Since 1979, the U.S. Mint in New Orleans has been opened to the public as part of the Louisiana State Museum complex, but following Hurricane Katrina, the severely damaged historical landmark required a protective coating system from Tnemec to return the building to “mint” condition. “The project architects were looking for a coating system that would aid in keeping water from seeping into the building,” recalled Tnemec coating consultant, Brandon Lomasney. “They wanted a coating system that was also breathable, that would improve the aesthetics of the building and be very durable. About 10 years earlier, we had used a coating system on the Westin Hotel that provided the performance functionality and aesthetics the architects were after.”
The National Historic Landmark had been scheduled for exterior renovation prior to Hurricane Katrina, which caused severe damage to the building’s roof and interior. “After the storm, the renovation became an emergency project,” Lomasney explained.
The plaster exterior was power-washed prior to receiving a prime coat of Series 151-1051 Elasto-Grip FC, a penetrating waterborne modified polyamine epoxy used for sealing porous substrates and as a tie-coat for specialized finishes over sound existing coatings. The exterior also received two coats of Series 156 Enviro-Crete, a breathable modified waterborne acrylate. Series 156 offers excellent elastomeric protection against driving rain and ultraviolet (UV) light and can also be used as a low cohesive stress overcoat for aged oil or alkyd systems. Approximately 300 gallons of coating were required for the project.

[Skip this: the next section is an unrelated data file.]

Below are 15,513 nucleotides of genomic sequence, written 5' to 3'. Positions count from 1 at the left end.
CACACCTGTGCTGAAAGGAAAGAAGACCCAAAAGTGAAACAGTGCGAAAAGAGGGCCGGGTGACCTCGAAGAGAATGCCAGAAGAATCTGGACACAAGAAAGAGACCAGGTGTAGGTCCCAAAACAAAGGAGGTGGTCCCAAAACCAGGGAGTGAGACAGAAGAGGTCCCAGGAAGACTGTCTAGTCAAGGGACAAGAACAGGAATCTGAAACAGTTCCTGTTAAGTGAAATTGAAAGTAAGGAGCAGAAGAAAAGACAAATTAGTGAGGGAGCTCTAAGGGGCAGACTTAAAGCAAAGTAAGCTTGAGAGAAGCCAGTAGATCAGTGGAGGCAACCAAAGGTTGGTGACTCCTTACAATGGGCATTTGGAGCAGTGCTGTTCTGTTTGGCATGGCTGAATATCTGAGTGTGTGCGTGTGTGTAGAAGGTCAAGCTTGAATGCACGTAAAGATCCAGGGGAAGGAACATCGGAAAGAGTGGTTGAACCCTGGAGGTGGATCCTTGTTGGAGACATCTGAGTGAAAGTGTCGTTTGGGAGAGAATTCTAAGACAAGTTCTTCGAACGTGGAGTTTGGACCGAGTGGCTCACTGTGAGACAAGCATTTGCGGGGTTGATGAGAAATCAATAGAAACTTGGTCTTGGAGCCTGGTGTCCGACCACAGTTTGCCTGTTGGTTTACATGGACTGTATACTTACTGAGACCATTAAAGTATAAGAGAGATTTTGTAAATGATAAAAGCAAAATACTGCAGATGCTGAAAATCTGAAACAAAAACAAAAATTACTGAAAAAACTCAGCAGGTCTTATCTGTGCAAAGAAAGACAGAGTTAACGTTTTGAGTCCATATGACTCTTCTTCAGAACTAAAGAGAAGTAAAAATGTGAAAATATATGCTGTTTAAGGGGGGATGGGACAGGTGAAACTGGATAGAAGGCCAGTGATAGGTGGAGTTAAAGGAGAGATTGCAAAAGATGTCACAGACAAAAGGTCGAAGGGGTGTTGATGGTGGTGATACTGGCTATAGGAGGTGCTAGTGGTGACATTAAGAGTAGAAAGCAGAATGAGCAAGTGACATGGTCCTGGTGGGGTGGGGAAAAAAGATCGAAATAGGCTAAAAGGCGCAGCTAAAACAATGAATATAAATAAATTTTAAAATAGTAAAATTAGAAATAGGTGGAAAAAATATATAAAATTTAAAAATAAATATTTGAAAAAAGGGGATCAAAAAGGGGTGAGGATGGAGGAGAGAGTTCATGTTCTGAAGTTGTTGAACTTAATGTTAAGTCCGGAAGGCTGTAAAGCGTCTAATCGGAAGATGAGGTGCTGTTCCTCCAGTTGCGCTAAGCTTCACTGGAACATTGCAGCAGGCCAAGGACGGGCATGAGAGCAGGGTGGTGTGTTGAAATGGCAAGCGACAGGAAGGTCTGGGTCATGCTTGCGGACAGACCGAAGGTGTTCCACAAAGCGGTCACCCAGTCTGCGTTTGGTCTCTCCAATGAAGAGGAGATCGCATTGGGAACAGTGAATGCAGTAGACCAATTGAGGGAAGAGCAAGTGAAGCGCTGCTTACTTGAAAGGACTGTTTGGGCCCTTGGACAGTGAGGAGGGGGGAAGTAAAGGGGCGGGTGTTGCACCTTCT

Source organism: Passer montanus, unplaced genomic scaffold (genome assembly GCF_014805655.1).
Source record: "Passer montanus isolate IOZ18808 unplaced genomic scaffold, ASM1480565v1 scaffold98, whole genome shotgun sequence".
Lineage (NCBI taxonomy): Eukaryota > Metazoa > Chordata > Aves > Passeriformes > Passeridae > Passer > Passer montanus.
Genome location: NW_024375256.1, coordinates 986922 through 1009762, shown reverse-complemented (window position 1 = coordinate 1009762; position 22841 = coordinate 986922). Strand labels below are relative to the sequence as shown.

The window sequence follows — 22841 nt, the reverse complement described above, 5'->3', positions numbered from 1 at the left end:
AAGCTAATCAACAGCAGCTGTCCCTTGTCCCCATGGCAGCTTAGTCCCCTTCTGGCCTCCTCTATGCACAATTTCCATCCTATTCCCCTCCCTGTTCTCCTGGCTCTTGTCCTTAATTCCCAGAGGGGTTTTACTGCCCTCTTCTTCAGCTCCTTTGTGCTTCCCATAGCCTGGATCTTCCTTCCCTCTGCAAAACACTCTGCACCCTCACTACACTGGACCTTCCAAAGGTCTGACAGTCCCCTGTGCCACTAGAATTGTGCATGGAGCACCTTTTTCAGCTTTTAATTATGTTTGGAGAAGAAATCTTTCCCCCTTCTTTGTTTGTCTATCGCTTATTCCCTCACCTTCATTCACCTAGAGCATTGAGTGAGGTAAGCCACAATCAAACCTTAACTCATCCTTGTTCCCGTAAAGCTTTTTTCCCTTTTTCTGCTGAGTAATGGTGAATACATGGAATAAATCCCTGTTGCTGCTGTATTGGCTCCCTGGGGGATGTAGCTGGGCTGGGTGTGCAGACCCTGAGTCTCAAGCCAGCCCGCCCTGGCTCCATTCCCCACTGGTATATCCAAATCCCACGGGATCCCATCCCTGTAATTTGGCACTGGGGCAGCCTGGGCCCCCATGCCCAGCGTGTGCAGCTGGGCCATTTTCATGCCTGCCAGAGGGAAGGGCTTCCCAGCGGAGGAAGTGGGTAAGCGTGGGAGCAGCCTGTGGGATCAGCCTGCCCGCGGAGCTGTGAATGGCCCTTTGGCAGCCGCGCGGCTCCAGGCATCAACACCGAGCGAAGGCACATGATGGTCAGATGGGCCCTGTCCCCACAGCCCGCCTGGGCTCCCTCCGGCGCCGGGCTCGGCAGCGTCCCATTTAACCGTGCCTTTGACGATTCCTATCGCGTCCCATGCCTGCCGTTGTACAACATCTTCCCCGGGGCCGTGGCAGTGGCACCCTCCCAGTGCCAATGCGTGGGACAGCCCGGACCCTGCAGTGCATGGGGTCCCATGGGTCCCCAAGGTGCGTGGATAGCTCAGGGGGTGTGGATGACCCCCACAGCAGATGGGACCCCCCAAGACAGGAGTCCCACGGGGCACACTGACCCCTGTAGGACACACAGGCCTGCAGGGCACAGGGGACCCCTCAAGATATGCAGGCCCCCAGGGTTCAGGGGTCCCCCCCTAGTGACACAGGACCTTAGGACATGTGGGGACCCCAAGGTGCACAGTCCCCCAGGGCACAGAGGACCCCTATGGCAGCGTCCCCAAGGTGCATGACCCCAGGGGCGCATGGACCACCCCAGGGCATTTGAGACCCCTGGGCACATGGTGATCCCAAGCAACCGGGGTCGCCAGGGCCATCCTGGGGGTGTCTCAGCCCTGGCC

The same coating system had been used previously on The Cabildo and The Presbytere, which are also National Historic Landmarks and part of the Louisiana State Museum historical museum complex. “The applicator liked the coating system and thought it was easy to apply,” Lomasney noted. “The architect liked the way the coating system held up at The Cabildo during Hurricane Katrina. It has really performed well on these historical landmarks.”
Constructed in 1835 in a style typical of the Greek Revival era, the U.S. Mint began producing coins in 1838. In 1861, when Louisiana seceded from the union, the facility was used to mint Confederate currency until New Orleans was occupied by federal forces. Minting of U.S. coins resumed following the Civil War and continued until 1909. The building served a variety of purposes until 1966 when the landmark was transferred to the state, later to become part of the state museum complex.